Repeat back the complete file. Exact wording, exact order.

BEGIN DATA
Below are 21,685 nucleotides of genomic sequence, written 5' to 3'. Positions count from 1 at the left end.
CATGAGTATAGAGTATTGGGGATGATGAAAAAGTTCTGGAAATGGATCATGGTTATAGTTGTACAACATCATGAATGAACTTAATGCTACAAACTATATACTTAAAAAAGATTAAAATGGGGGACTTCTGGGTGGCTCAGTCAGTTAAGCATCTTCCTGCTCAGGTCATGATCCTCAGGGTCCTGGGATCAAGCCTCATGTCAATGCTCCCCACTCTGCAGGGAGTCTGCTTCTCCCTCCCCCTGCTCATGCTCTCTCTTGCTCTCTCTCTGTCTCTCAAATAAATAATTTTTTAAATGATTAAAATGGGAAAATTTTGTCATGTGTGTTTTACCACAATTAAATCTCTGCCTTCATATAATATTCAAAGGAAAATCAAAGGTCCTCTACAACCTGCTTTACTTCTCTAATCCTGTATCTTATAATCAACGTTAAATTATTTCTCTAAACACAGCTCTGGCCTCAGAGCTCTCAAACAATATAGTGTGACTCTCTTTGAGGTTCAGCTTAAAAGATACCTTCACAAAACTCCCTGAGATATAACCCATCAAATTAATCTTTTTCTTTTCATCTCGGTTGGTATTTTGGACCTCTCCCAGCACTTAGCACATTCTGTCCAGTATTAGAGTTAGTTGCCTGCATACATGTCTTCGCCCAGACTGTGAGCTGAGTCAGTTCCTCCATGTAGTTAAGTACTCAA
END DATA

Below are 21,685 nucleotides of genomic sequence, written 5' to 3'. Positions count from 1 at the left end.
CATGAGTATAGAGTATTGGGGATGATGAAAAAGTTCTGGAAATGGATCATGGTTATAGTTGTACAACATCATGAATGAACTTAATGCTACAAACTATATACTTAAAAAAGATTAAAATGGGGGACTTCTGGGTGGCTCAGTCAGTTAAGCATCTTCCTGCTCAGGTCATGATCCTCAGGGTCCTGGGATCAAGCCTCATGTCAATGCTCCCCACTCTGCAGGGAGTCTGCTTCTCCCTCCCCCTGCTCATGCTCTCTCTTGCTCTCTCTCTGTCTCTCAAATAAATAATTTTTTAAATGATTAAAATGGGAAAATTTTGTCATGTGTGTTTTACCACAATTAAATCTCTGCCTTCATATAATATTCAAAGGAAAATCAAAGGTCCTCTACAACCTGCTTTACTTCTCTAATCCTGTATCTTATAATCAACGTTAAATTATTTCTCTAAACACAGCTCTGGCCTCAGAGCTCTCAAACAATATAGTGTGACTCTCTTTGAGGTTCAGCTTAAAAGATACCTTCACAAAACTCCCTGAGATATAACCCATCAAATTAATCTTTTTCTTTTCATCTCGGTTGGTATTTTGGACCTCTCCCAGCACTTAGCACATTCTGTCCAGTATTAGAGTTAGTTGCCTGCATACATGTCTTCGCCCAGACTGTGAGCTGAGTCAGTTCCTCCATGTAGTTAAGTACTCAA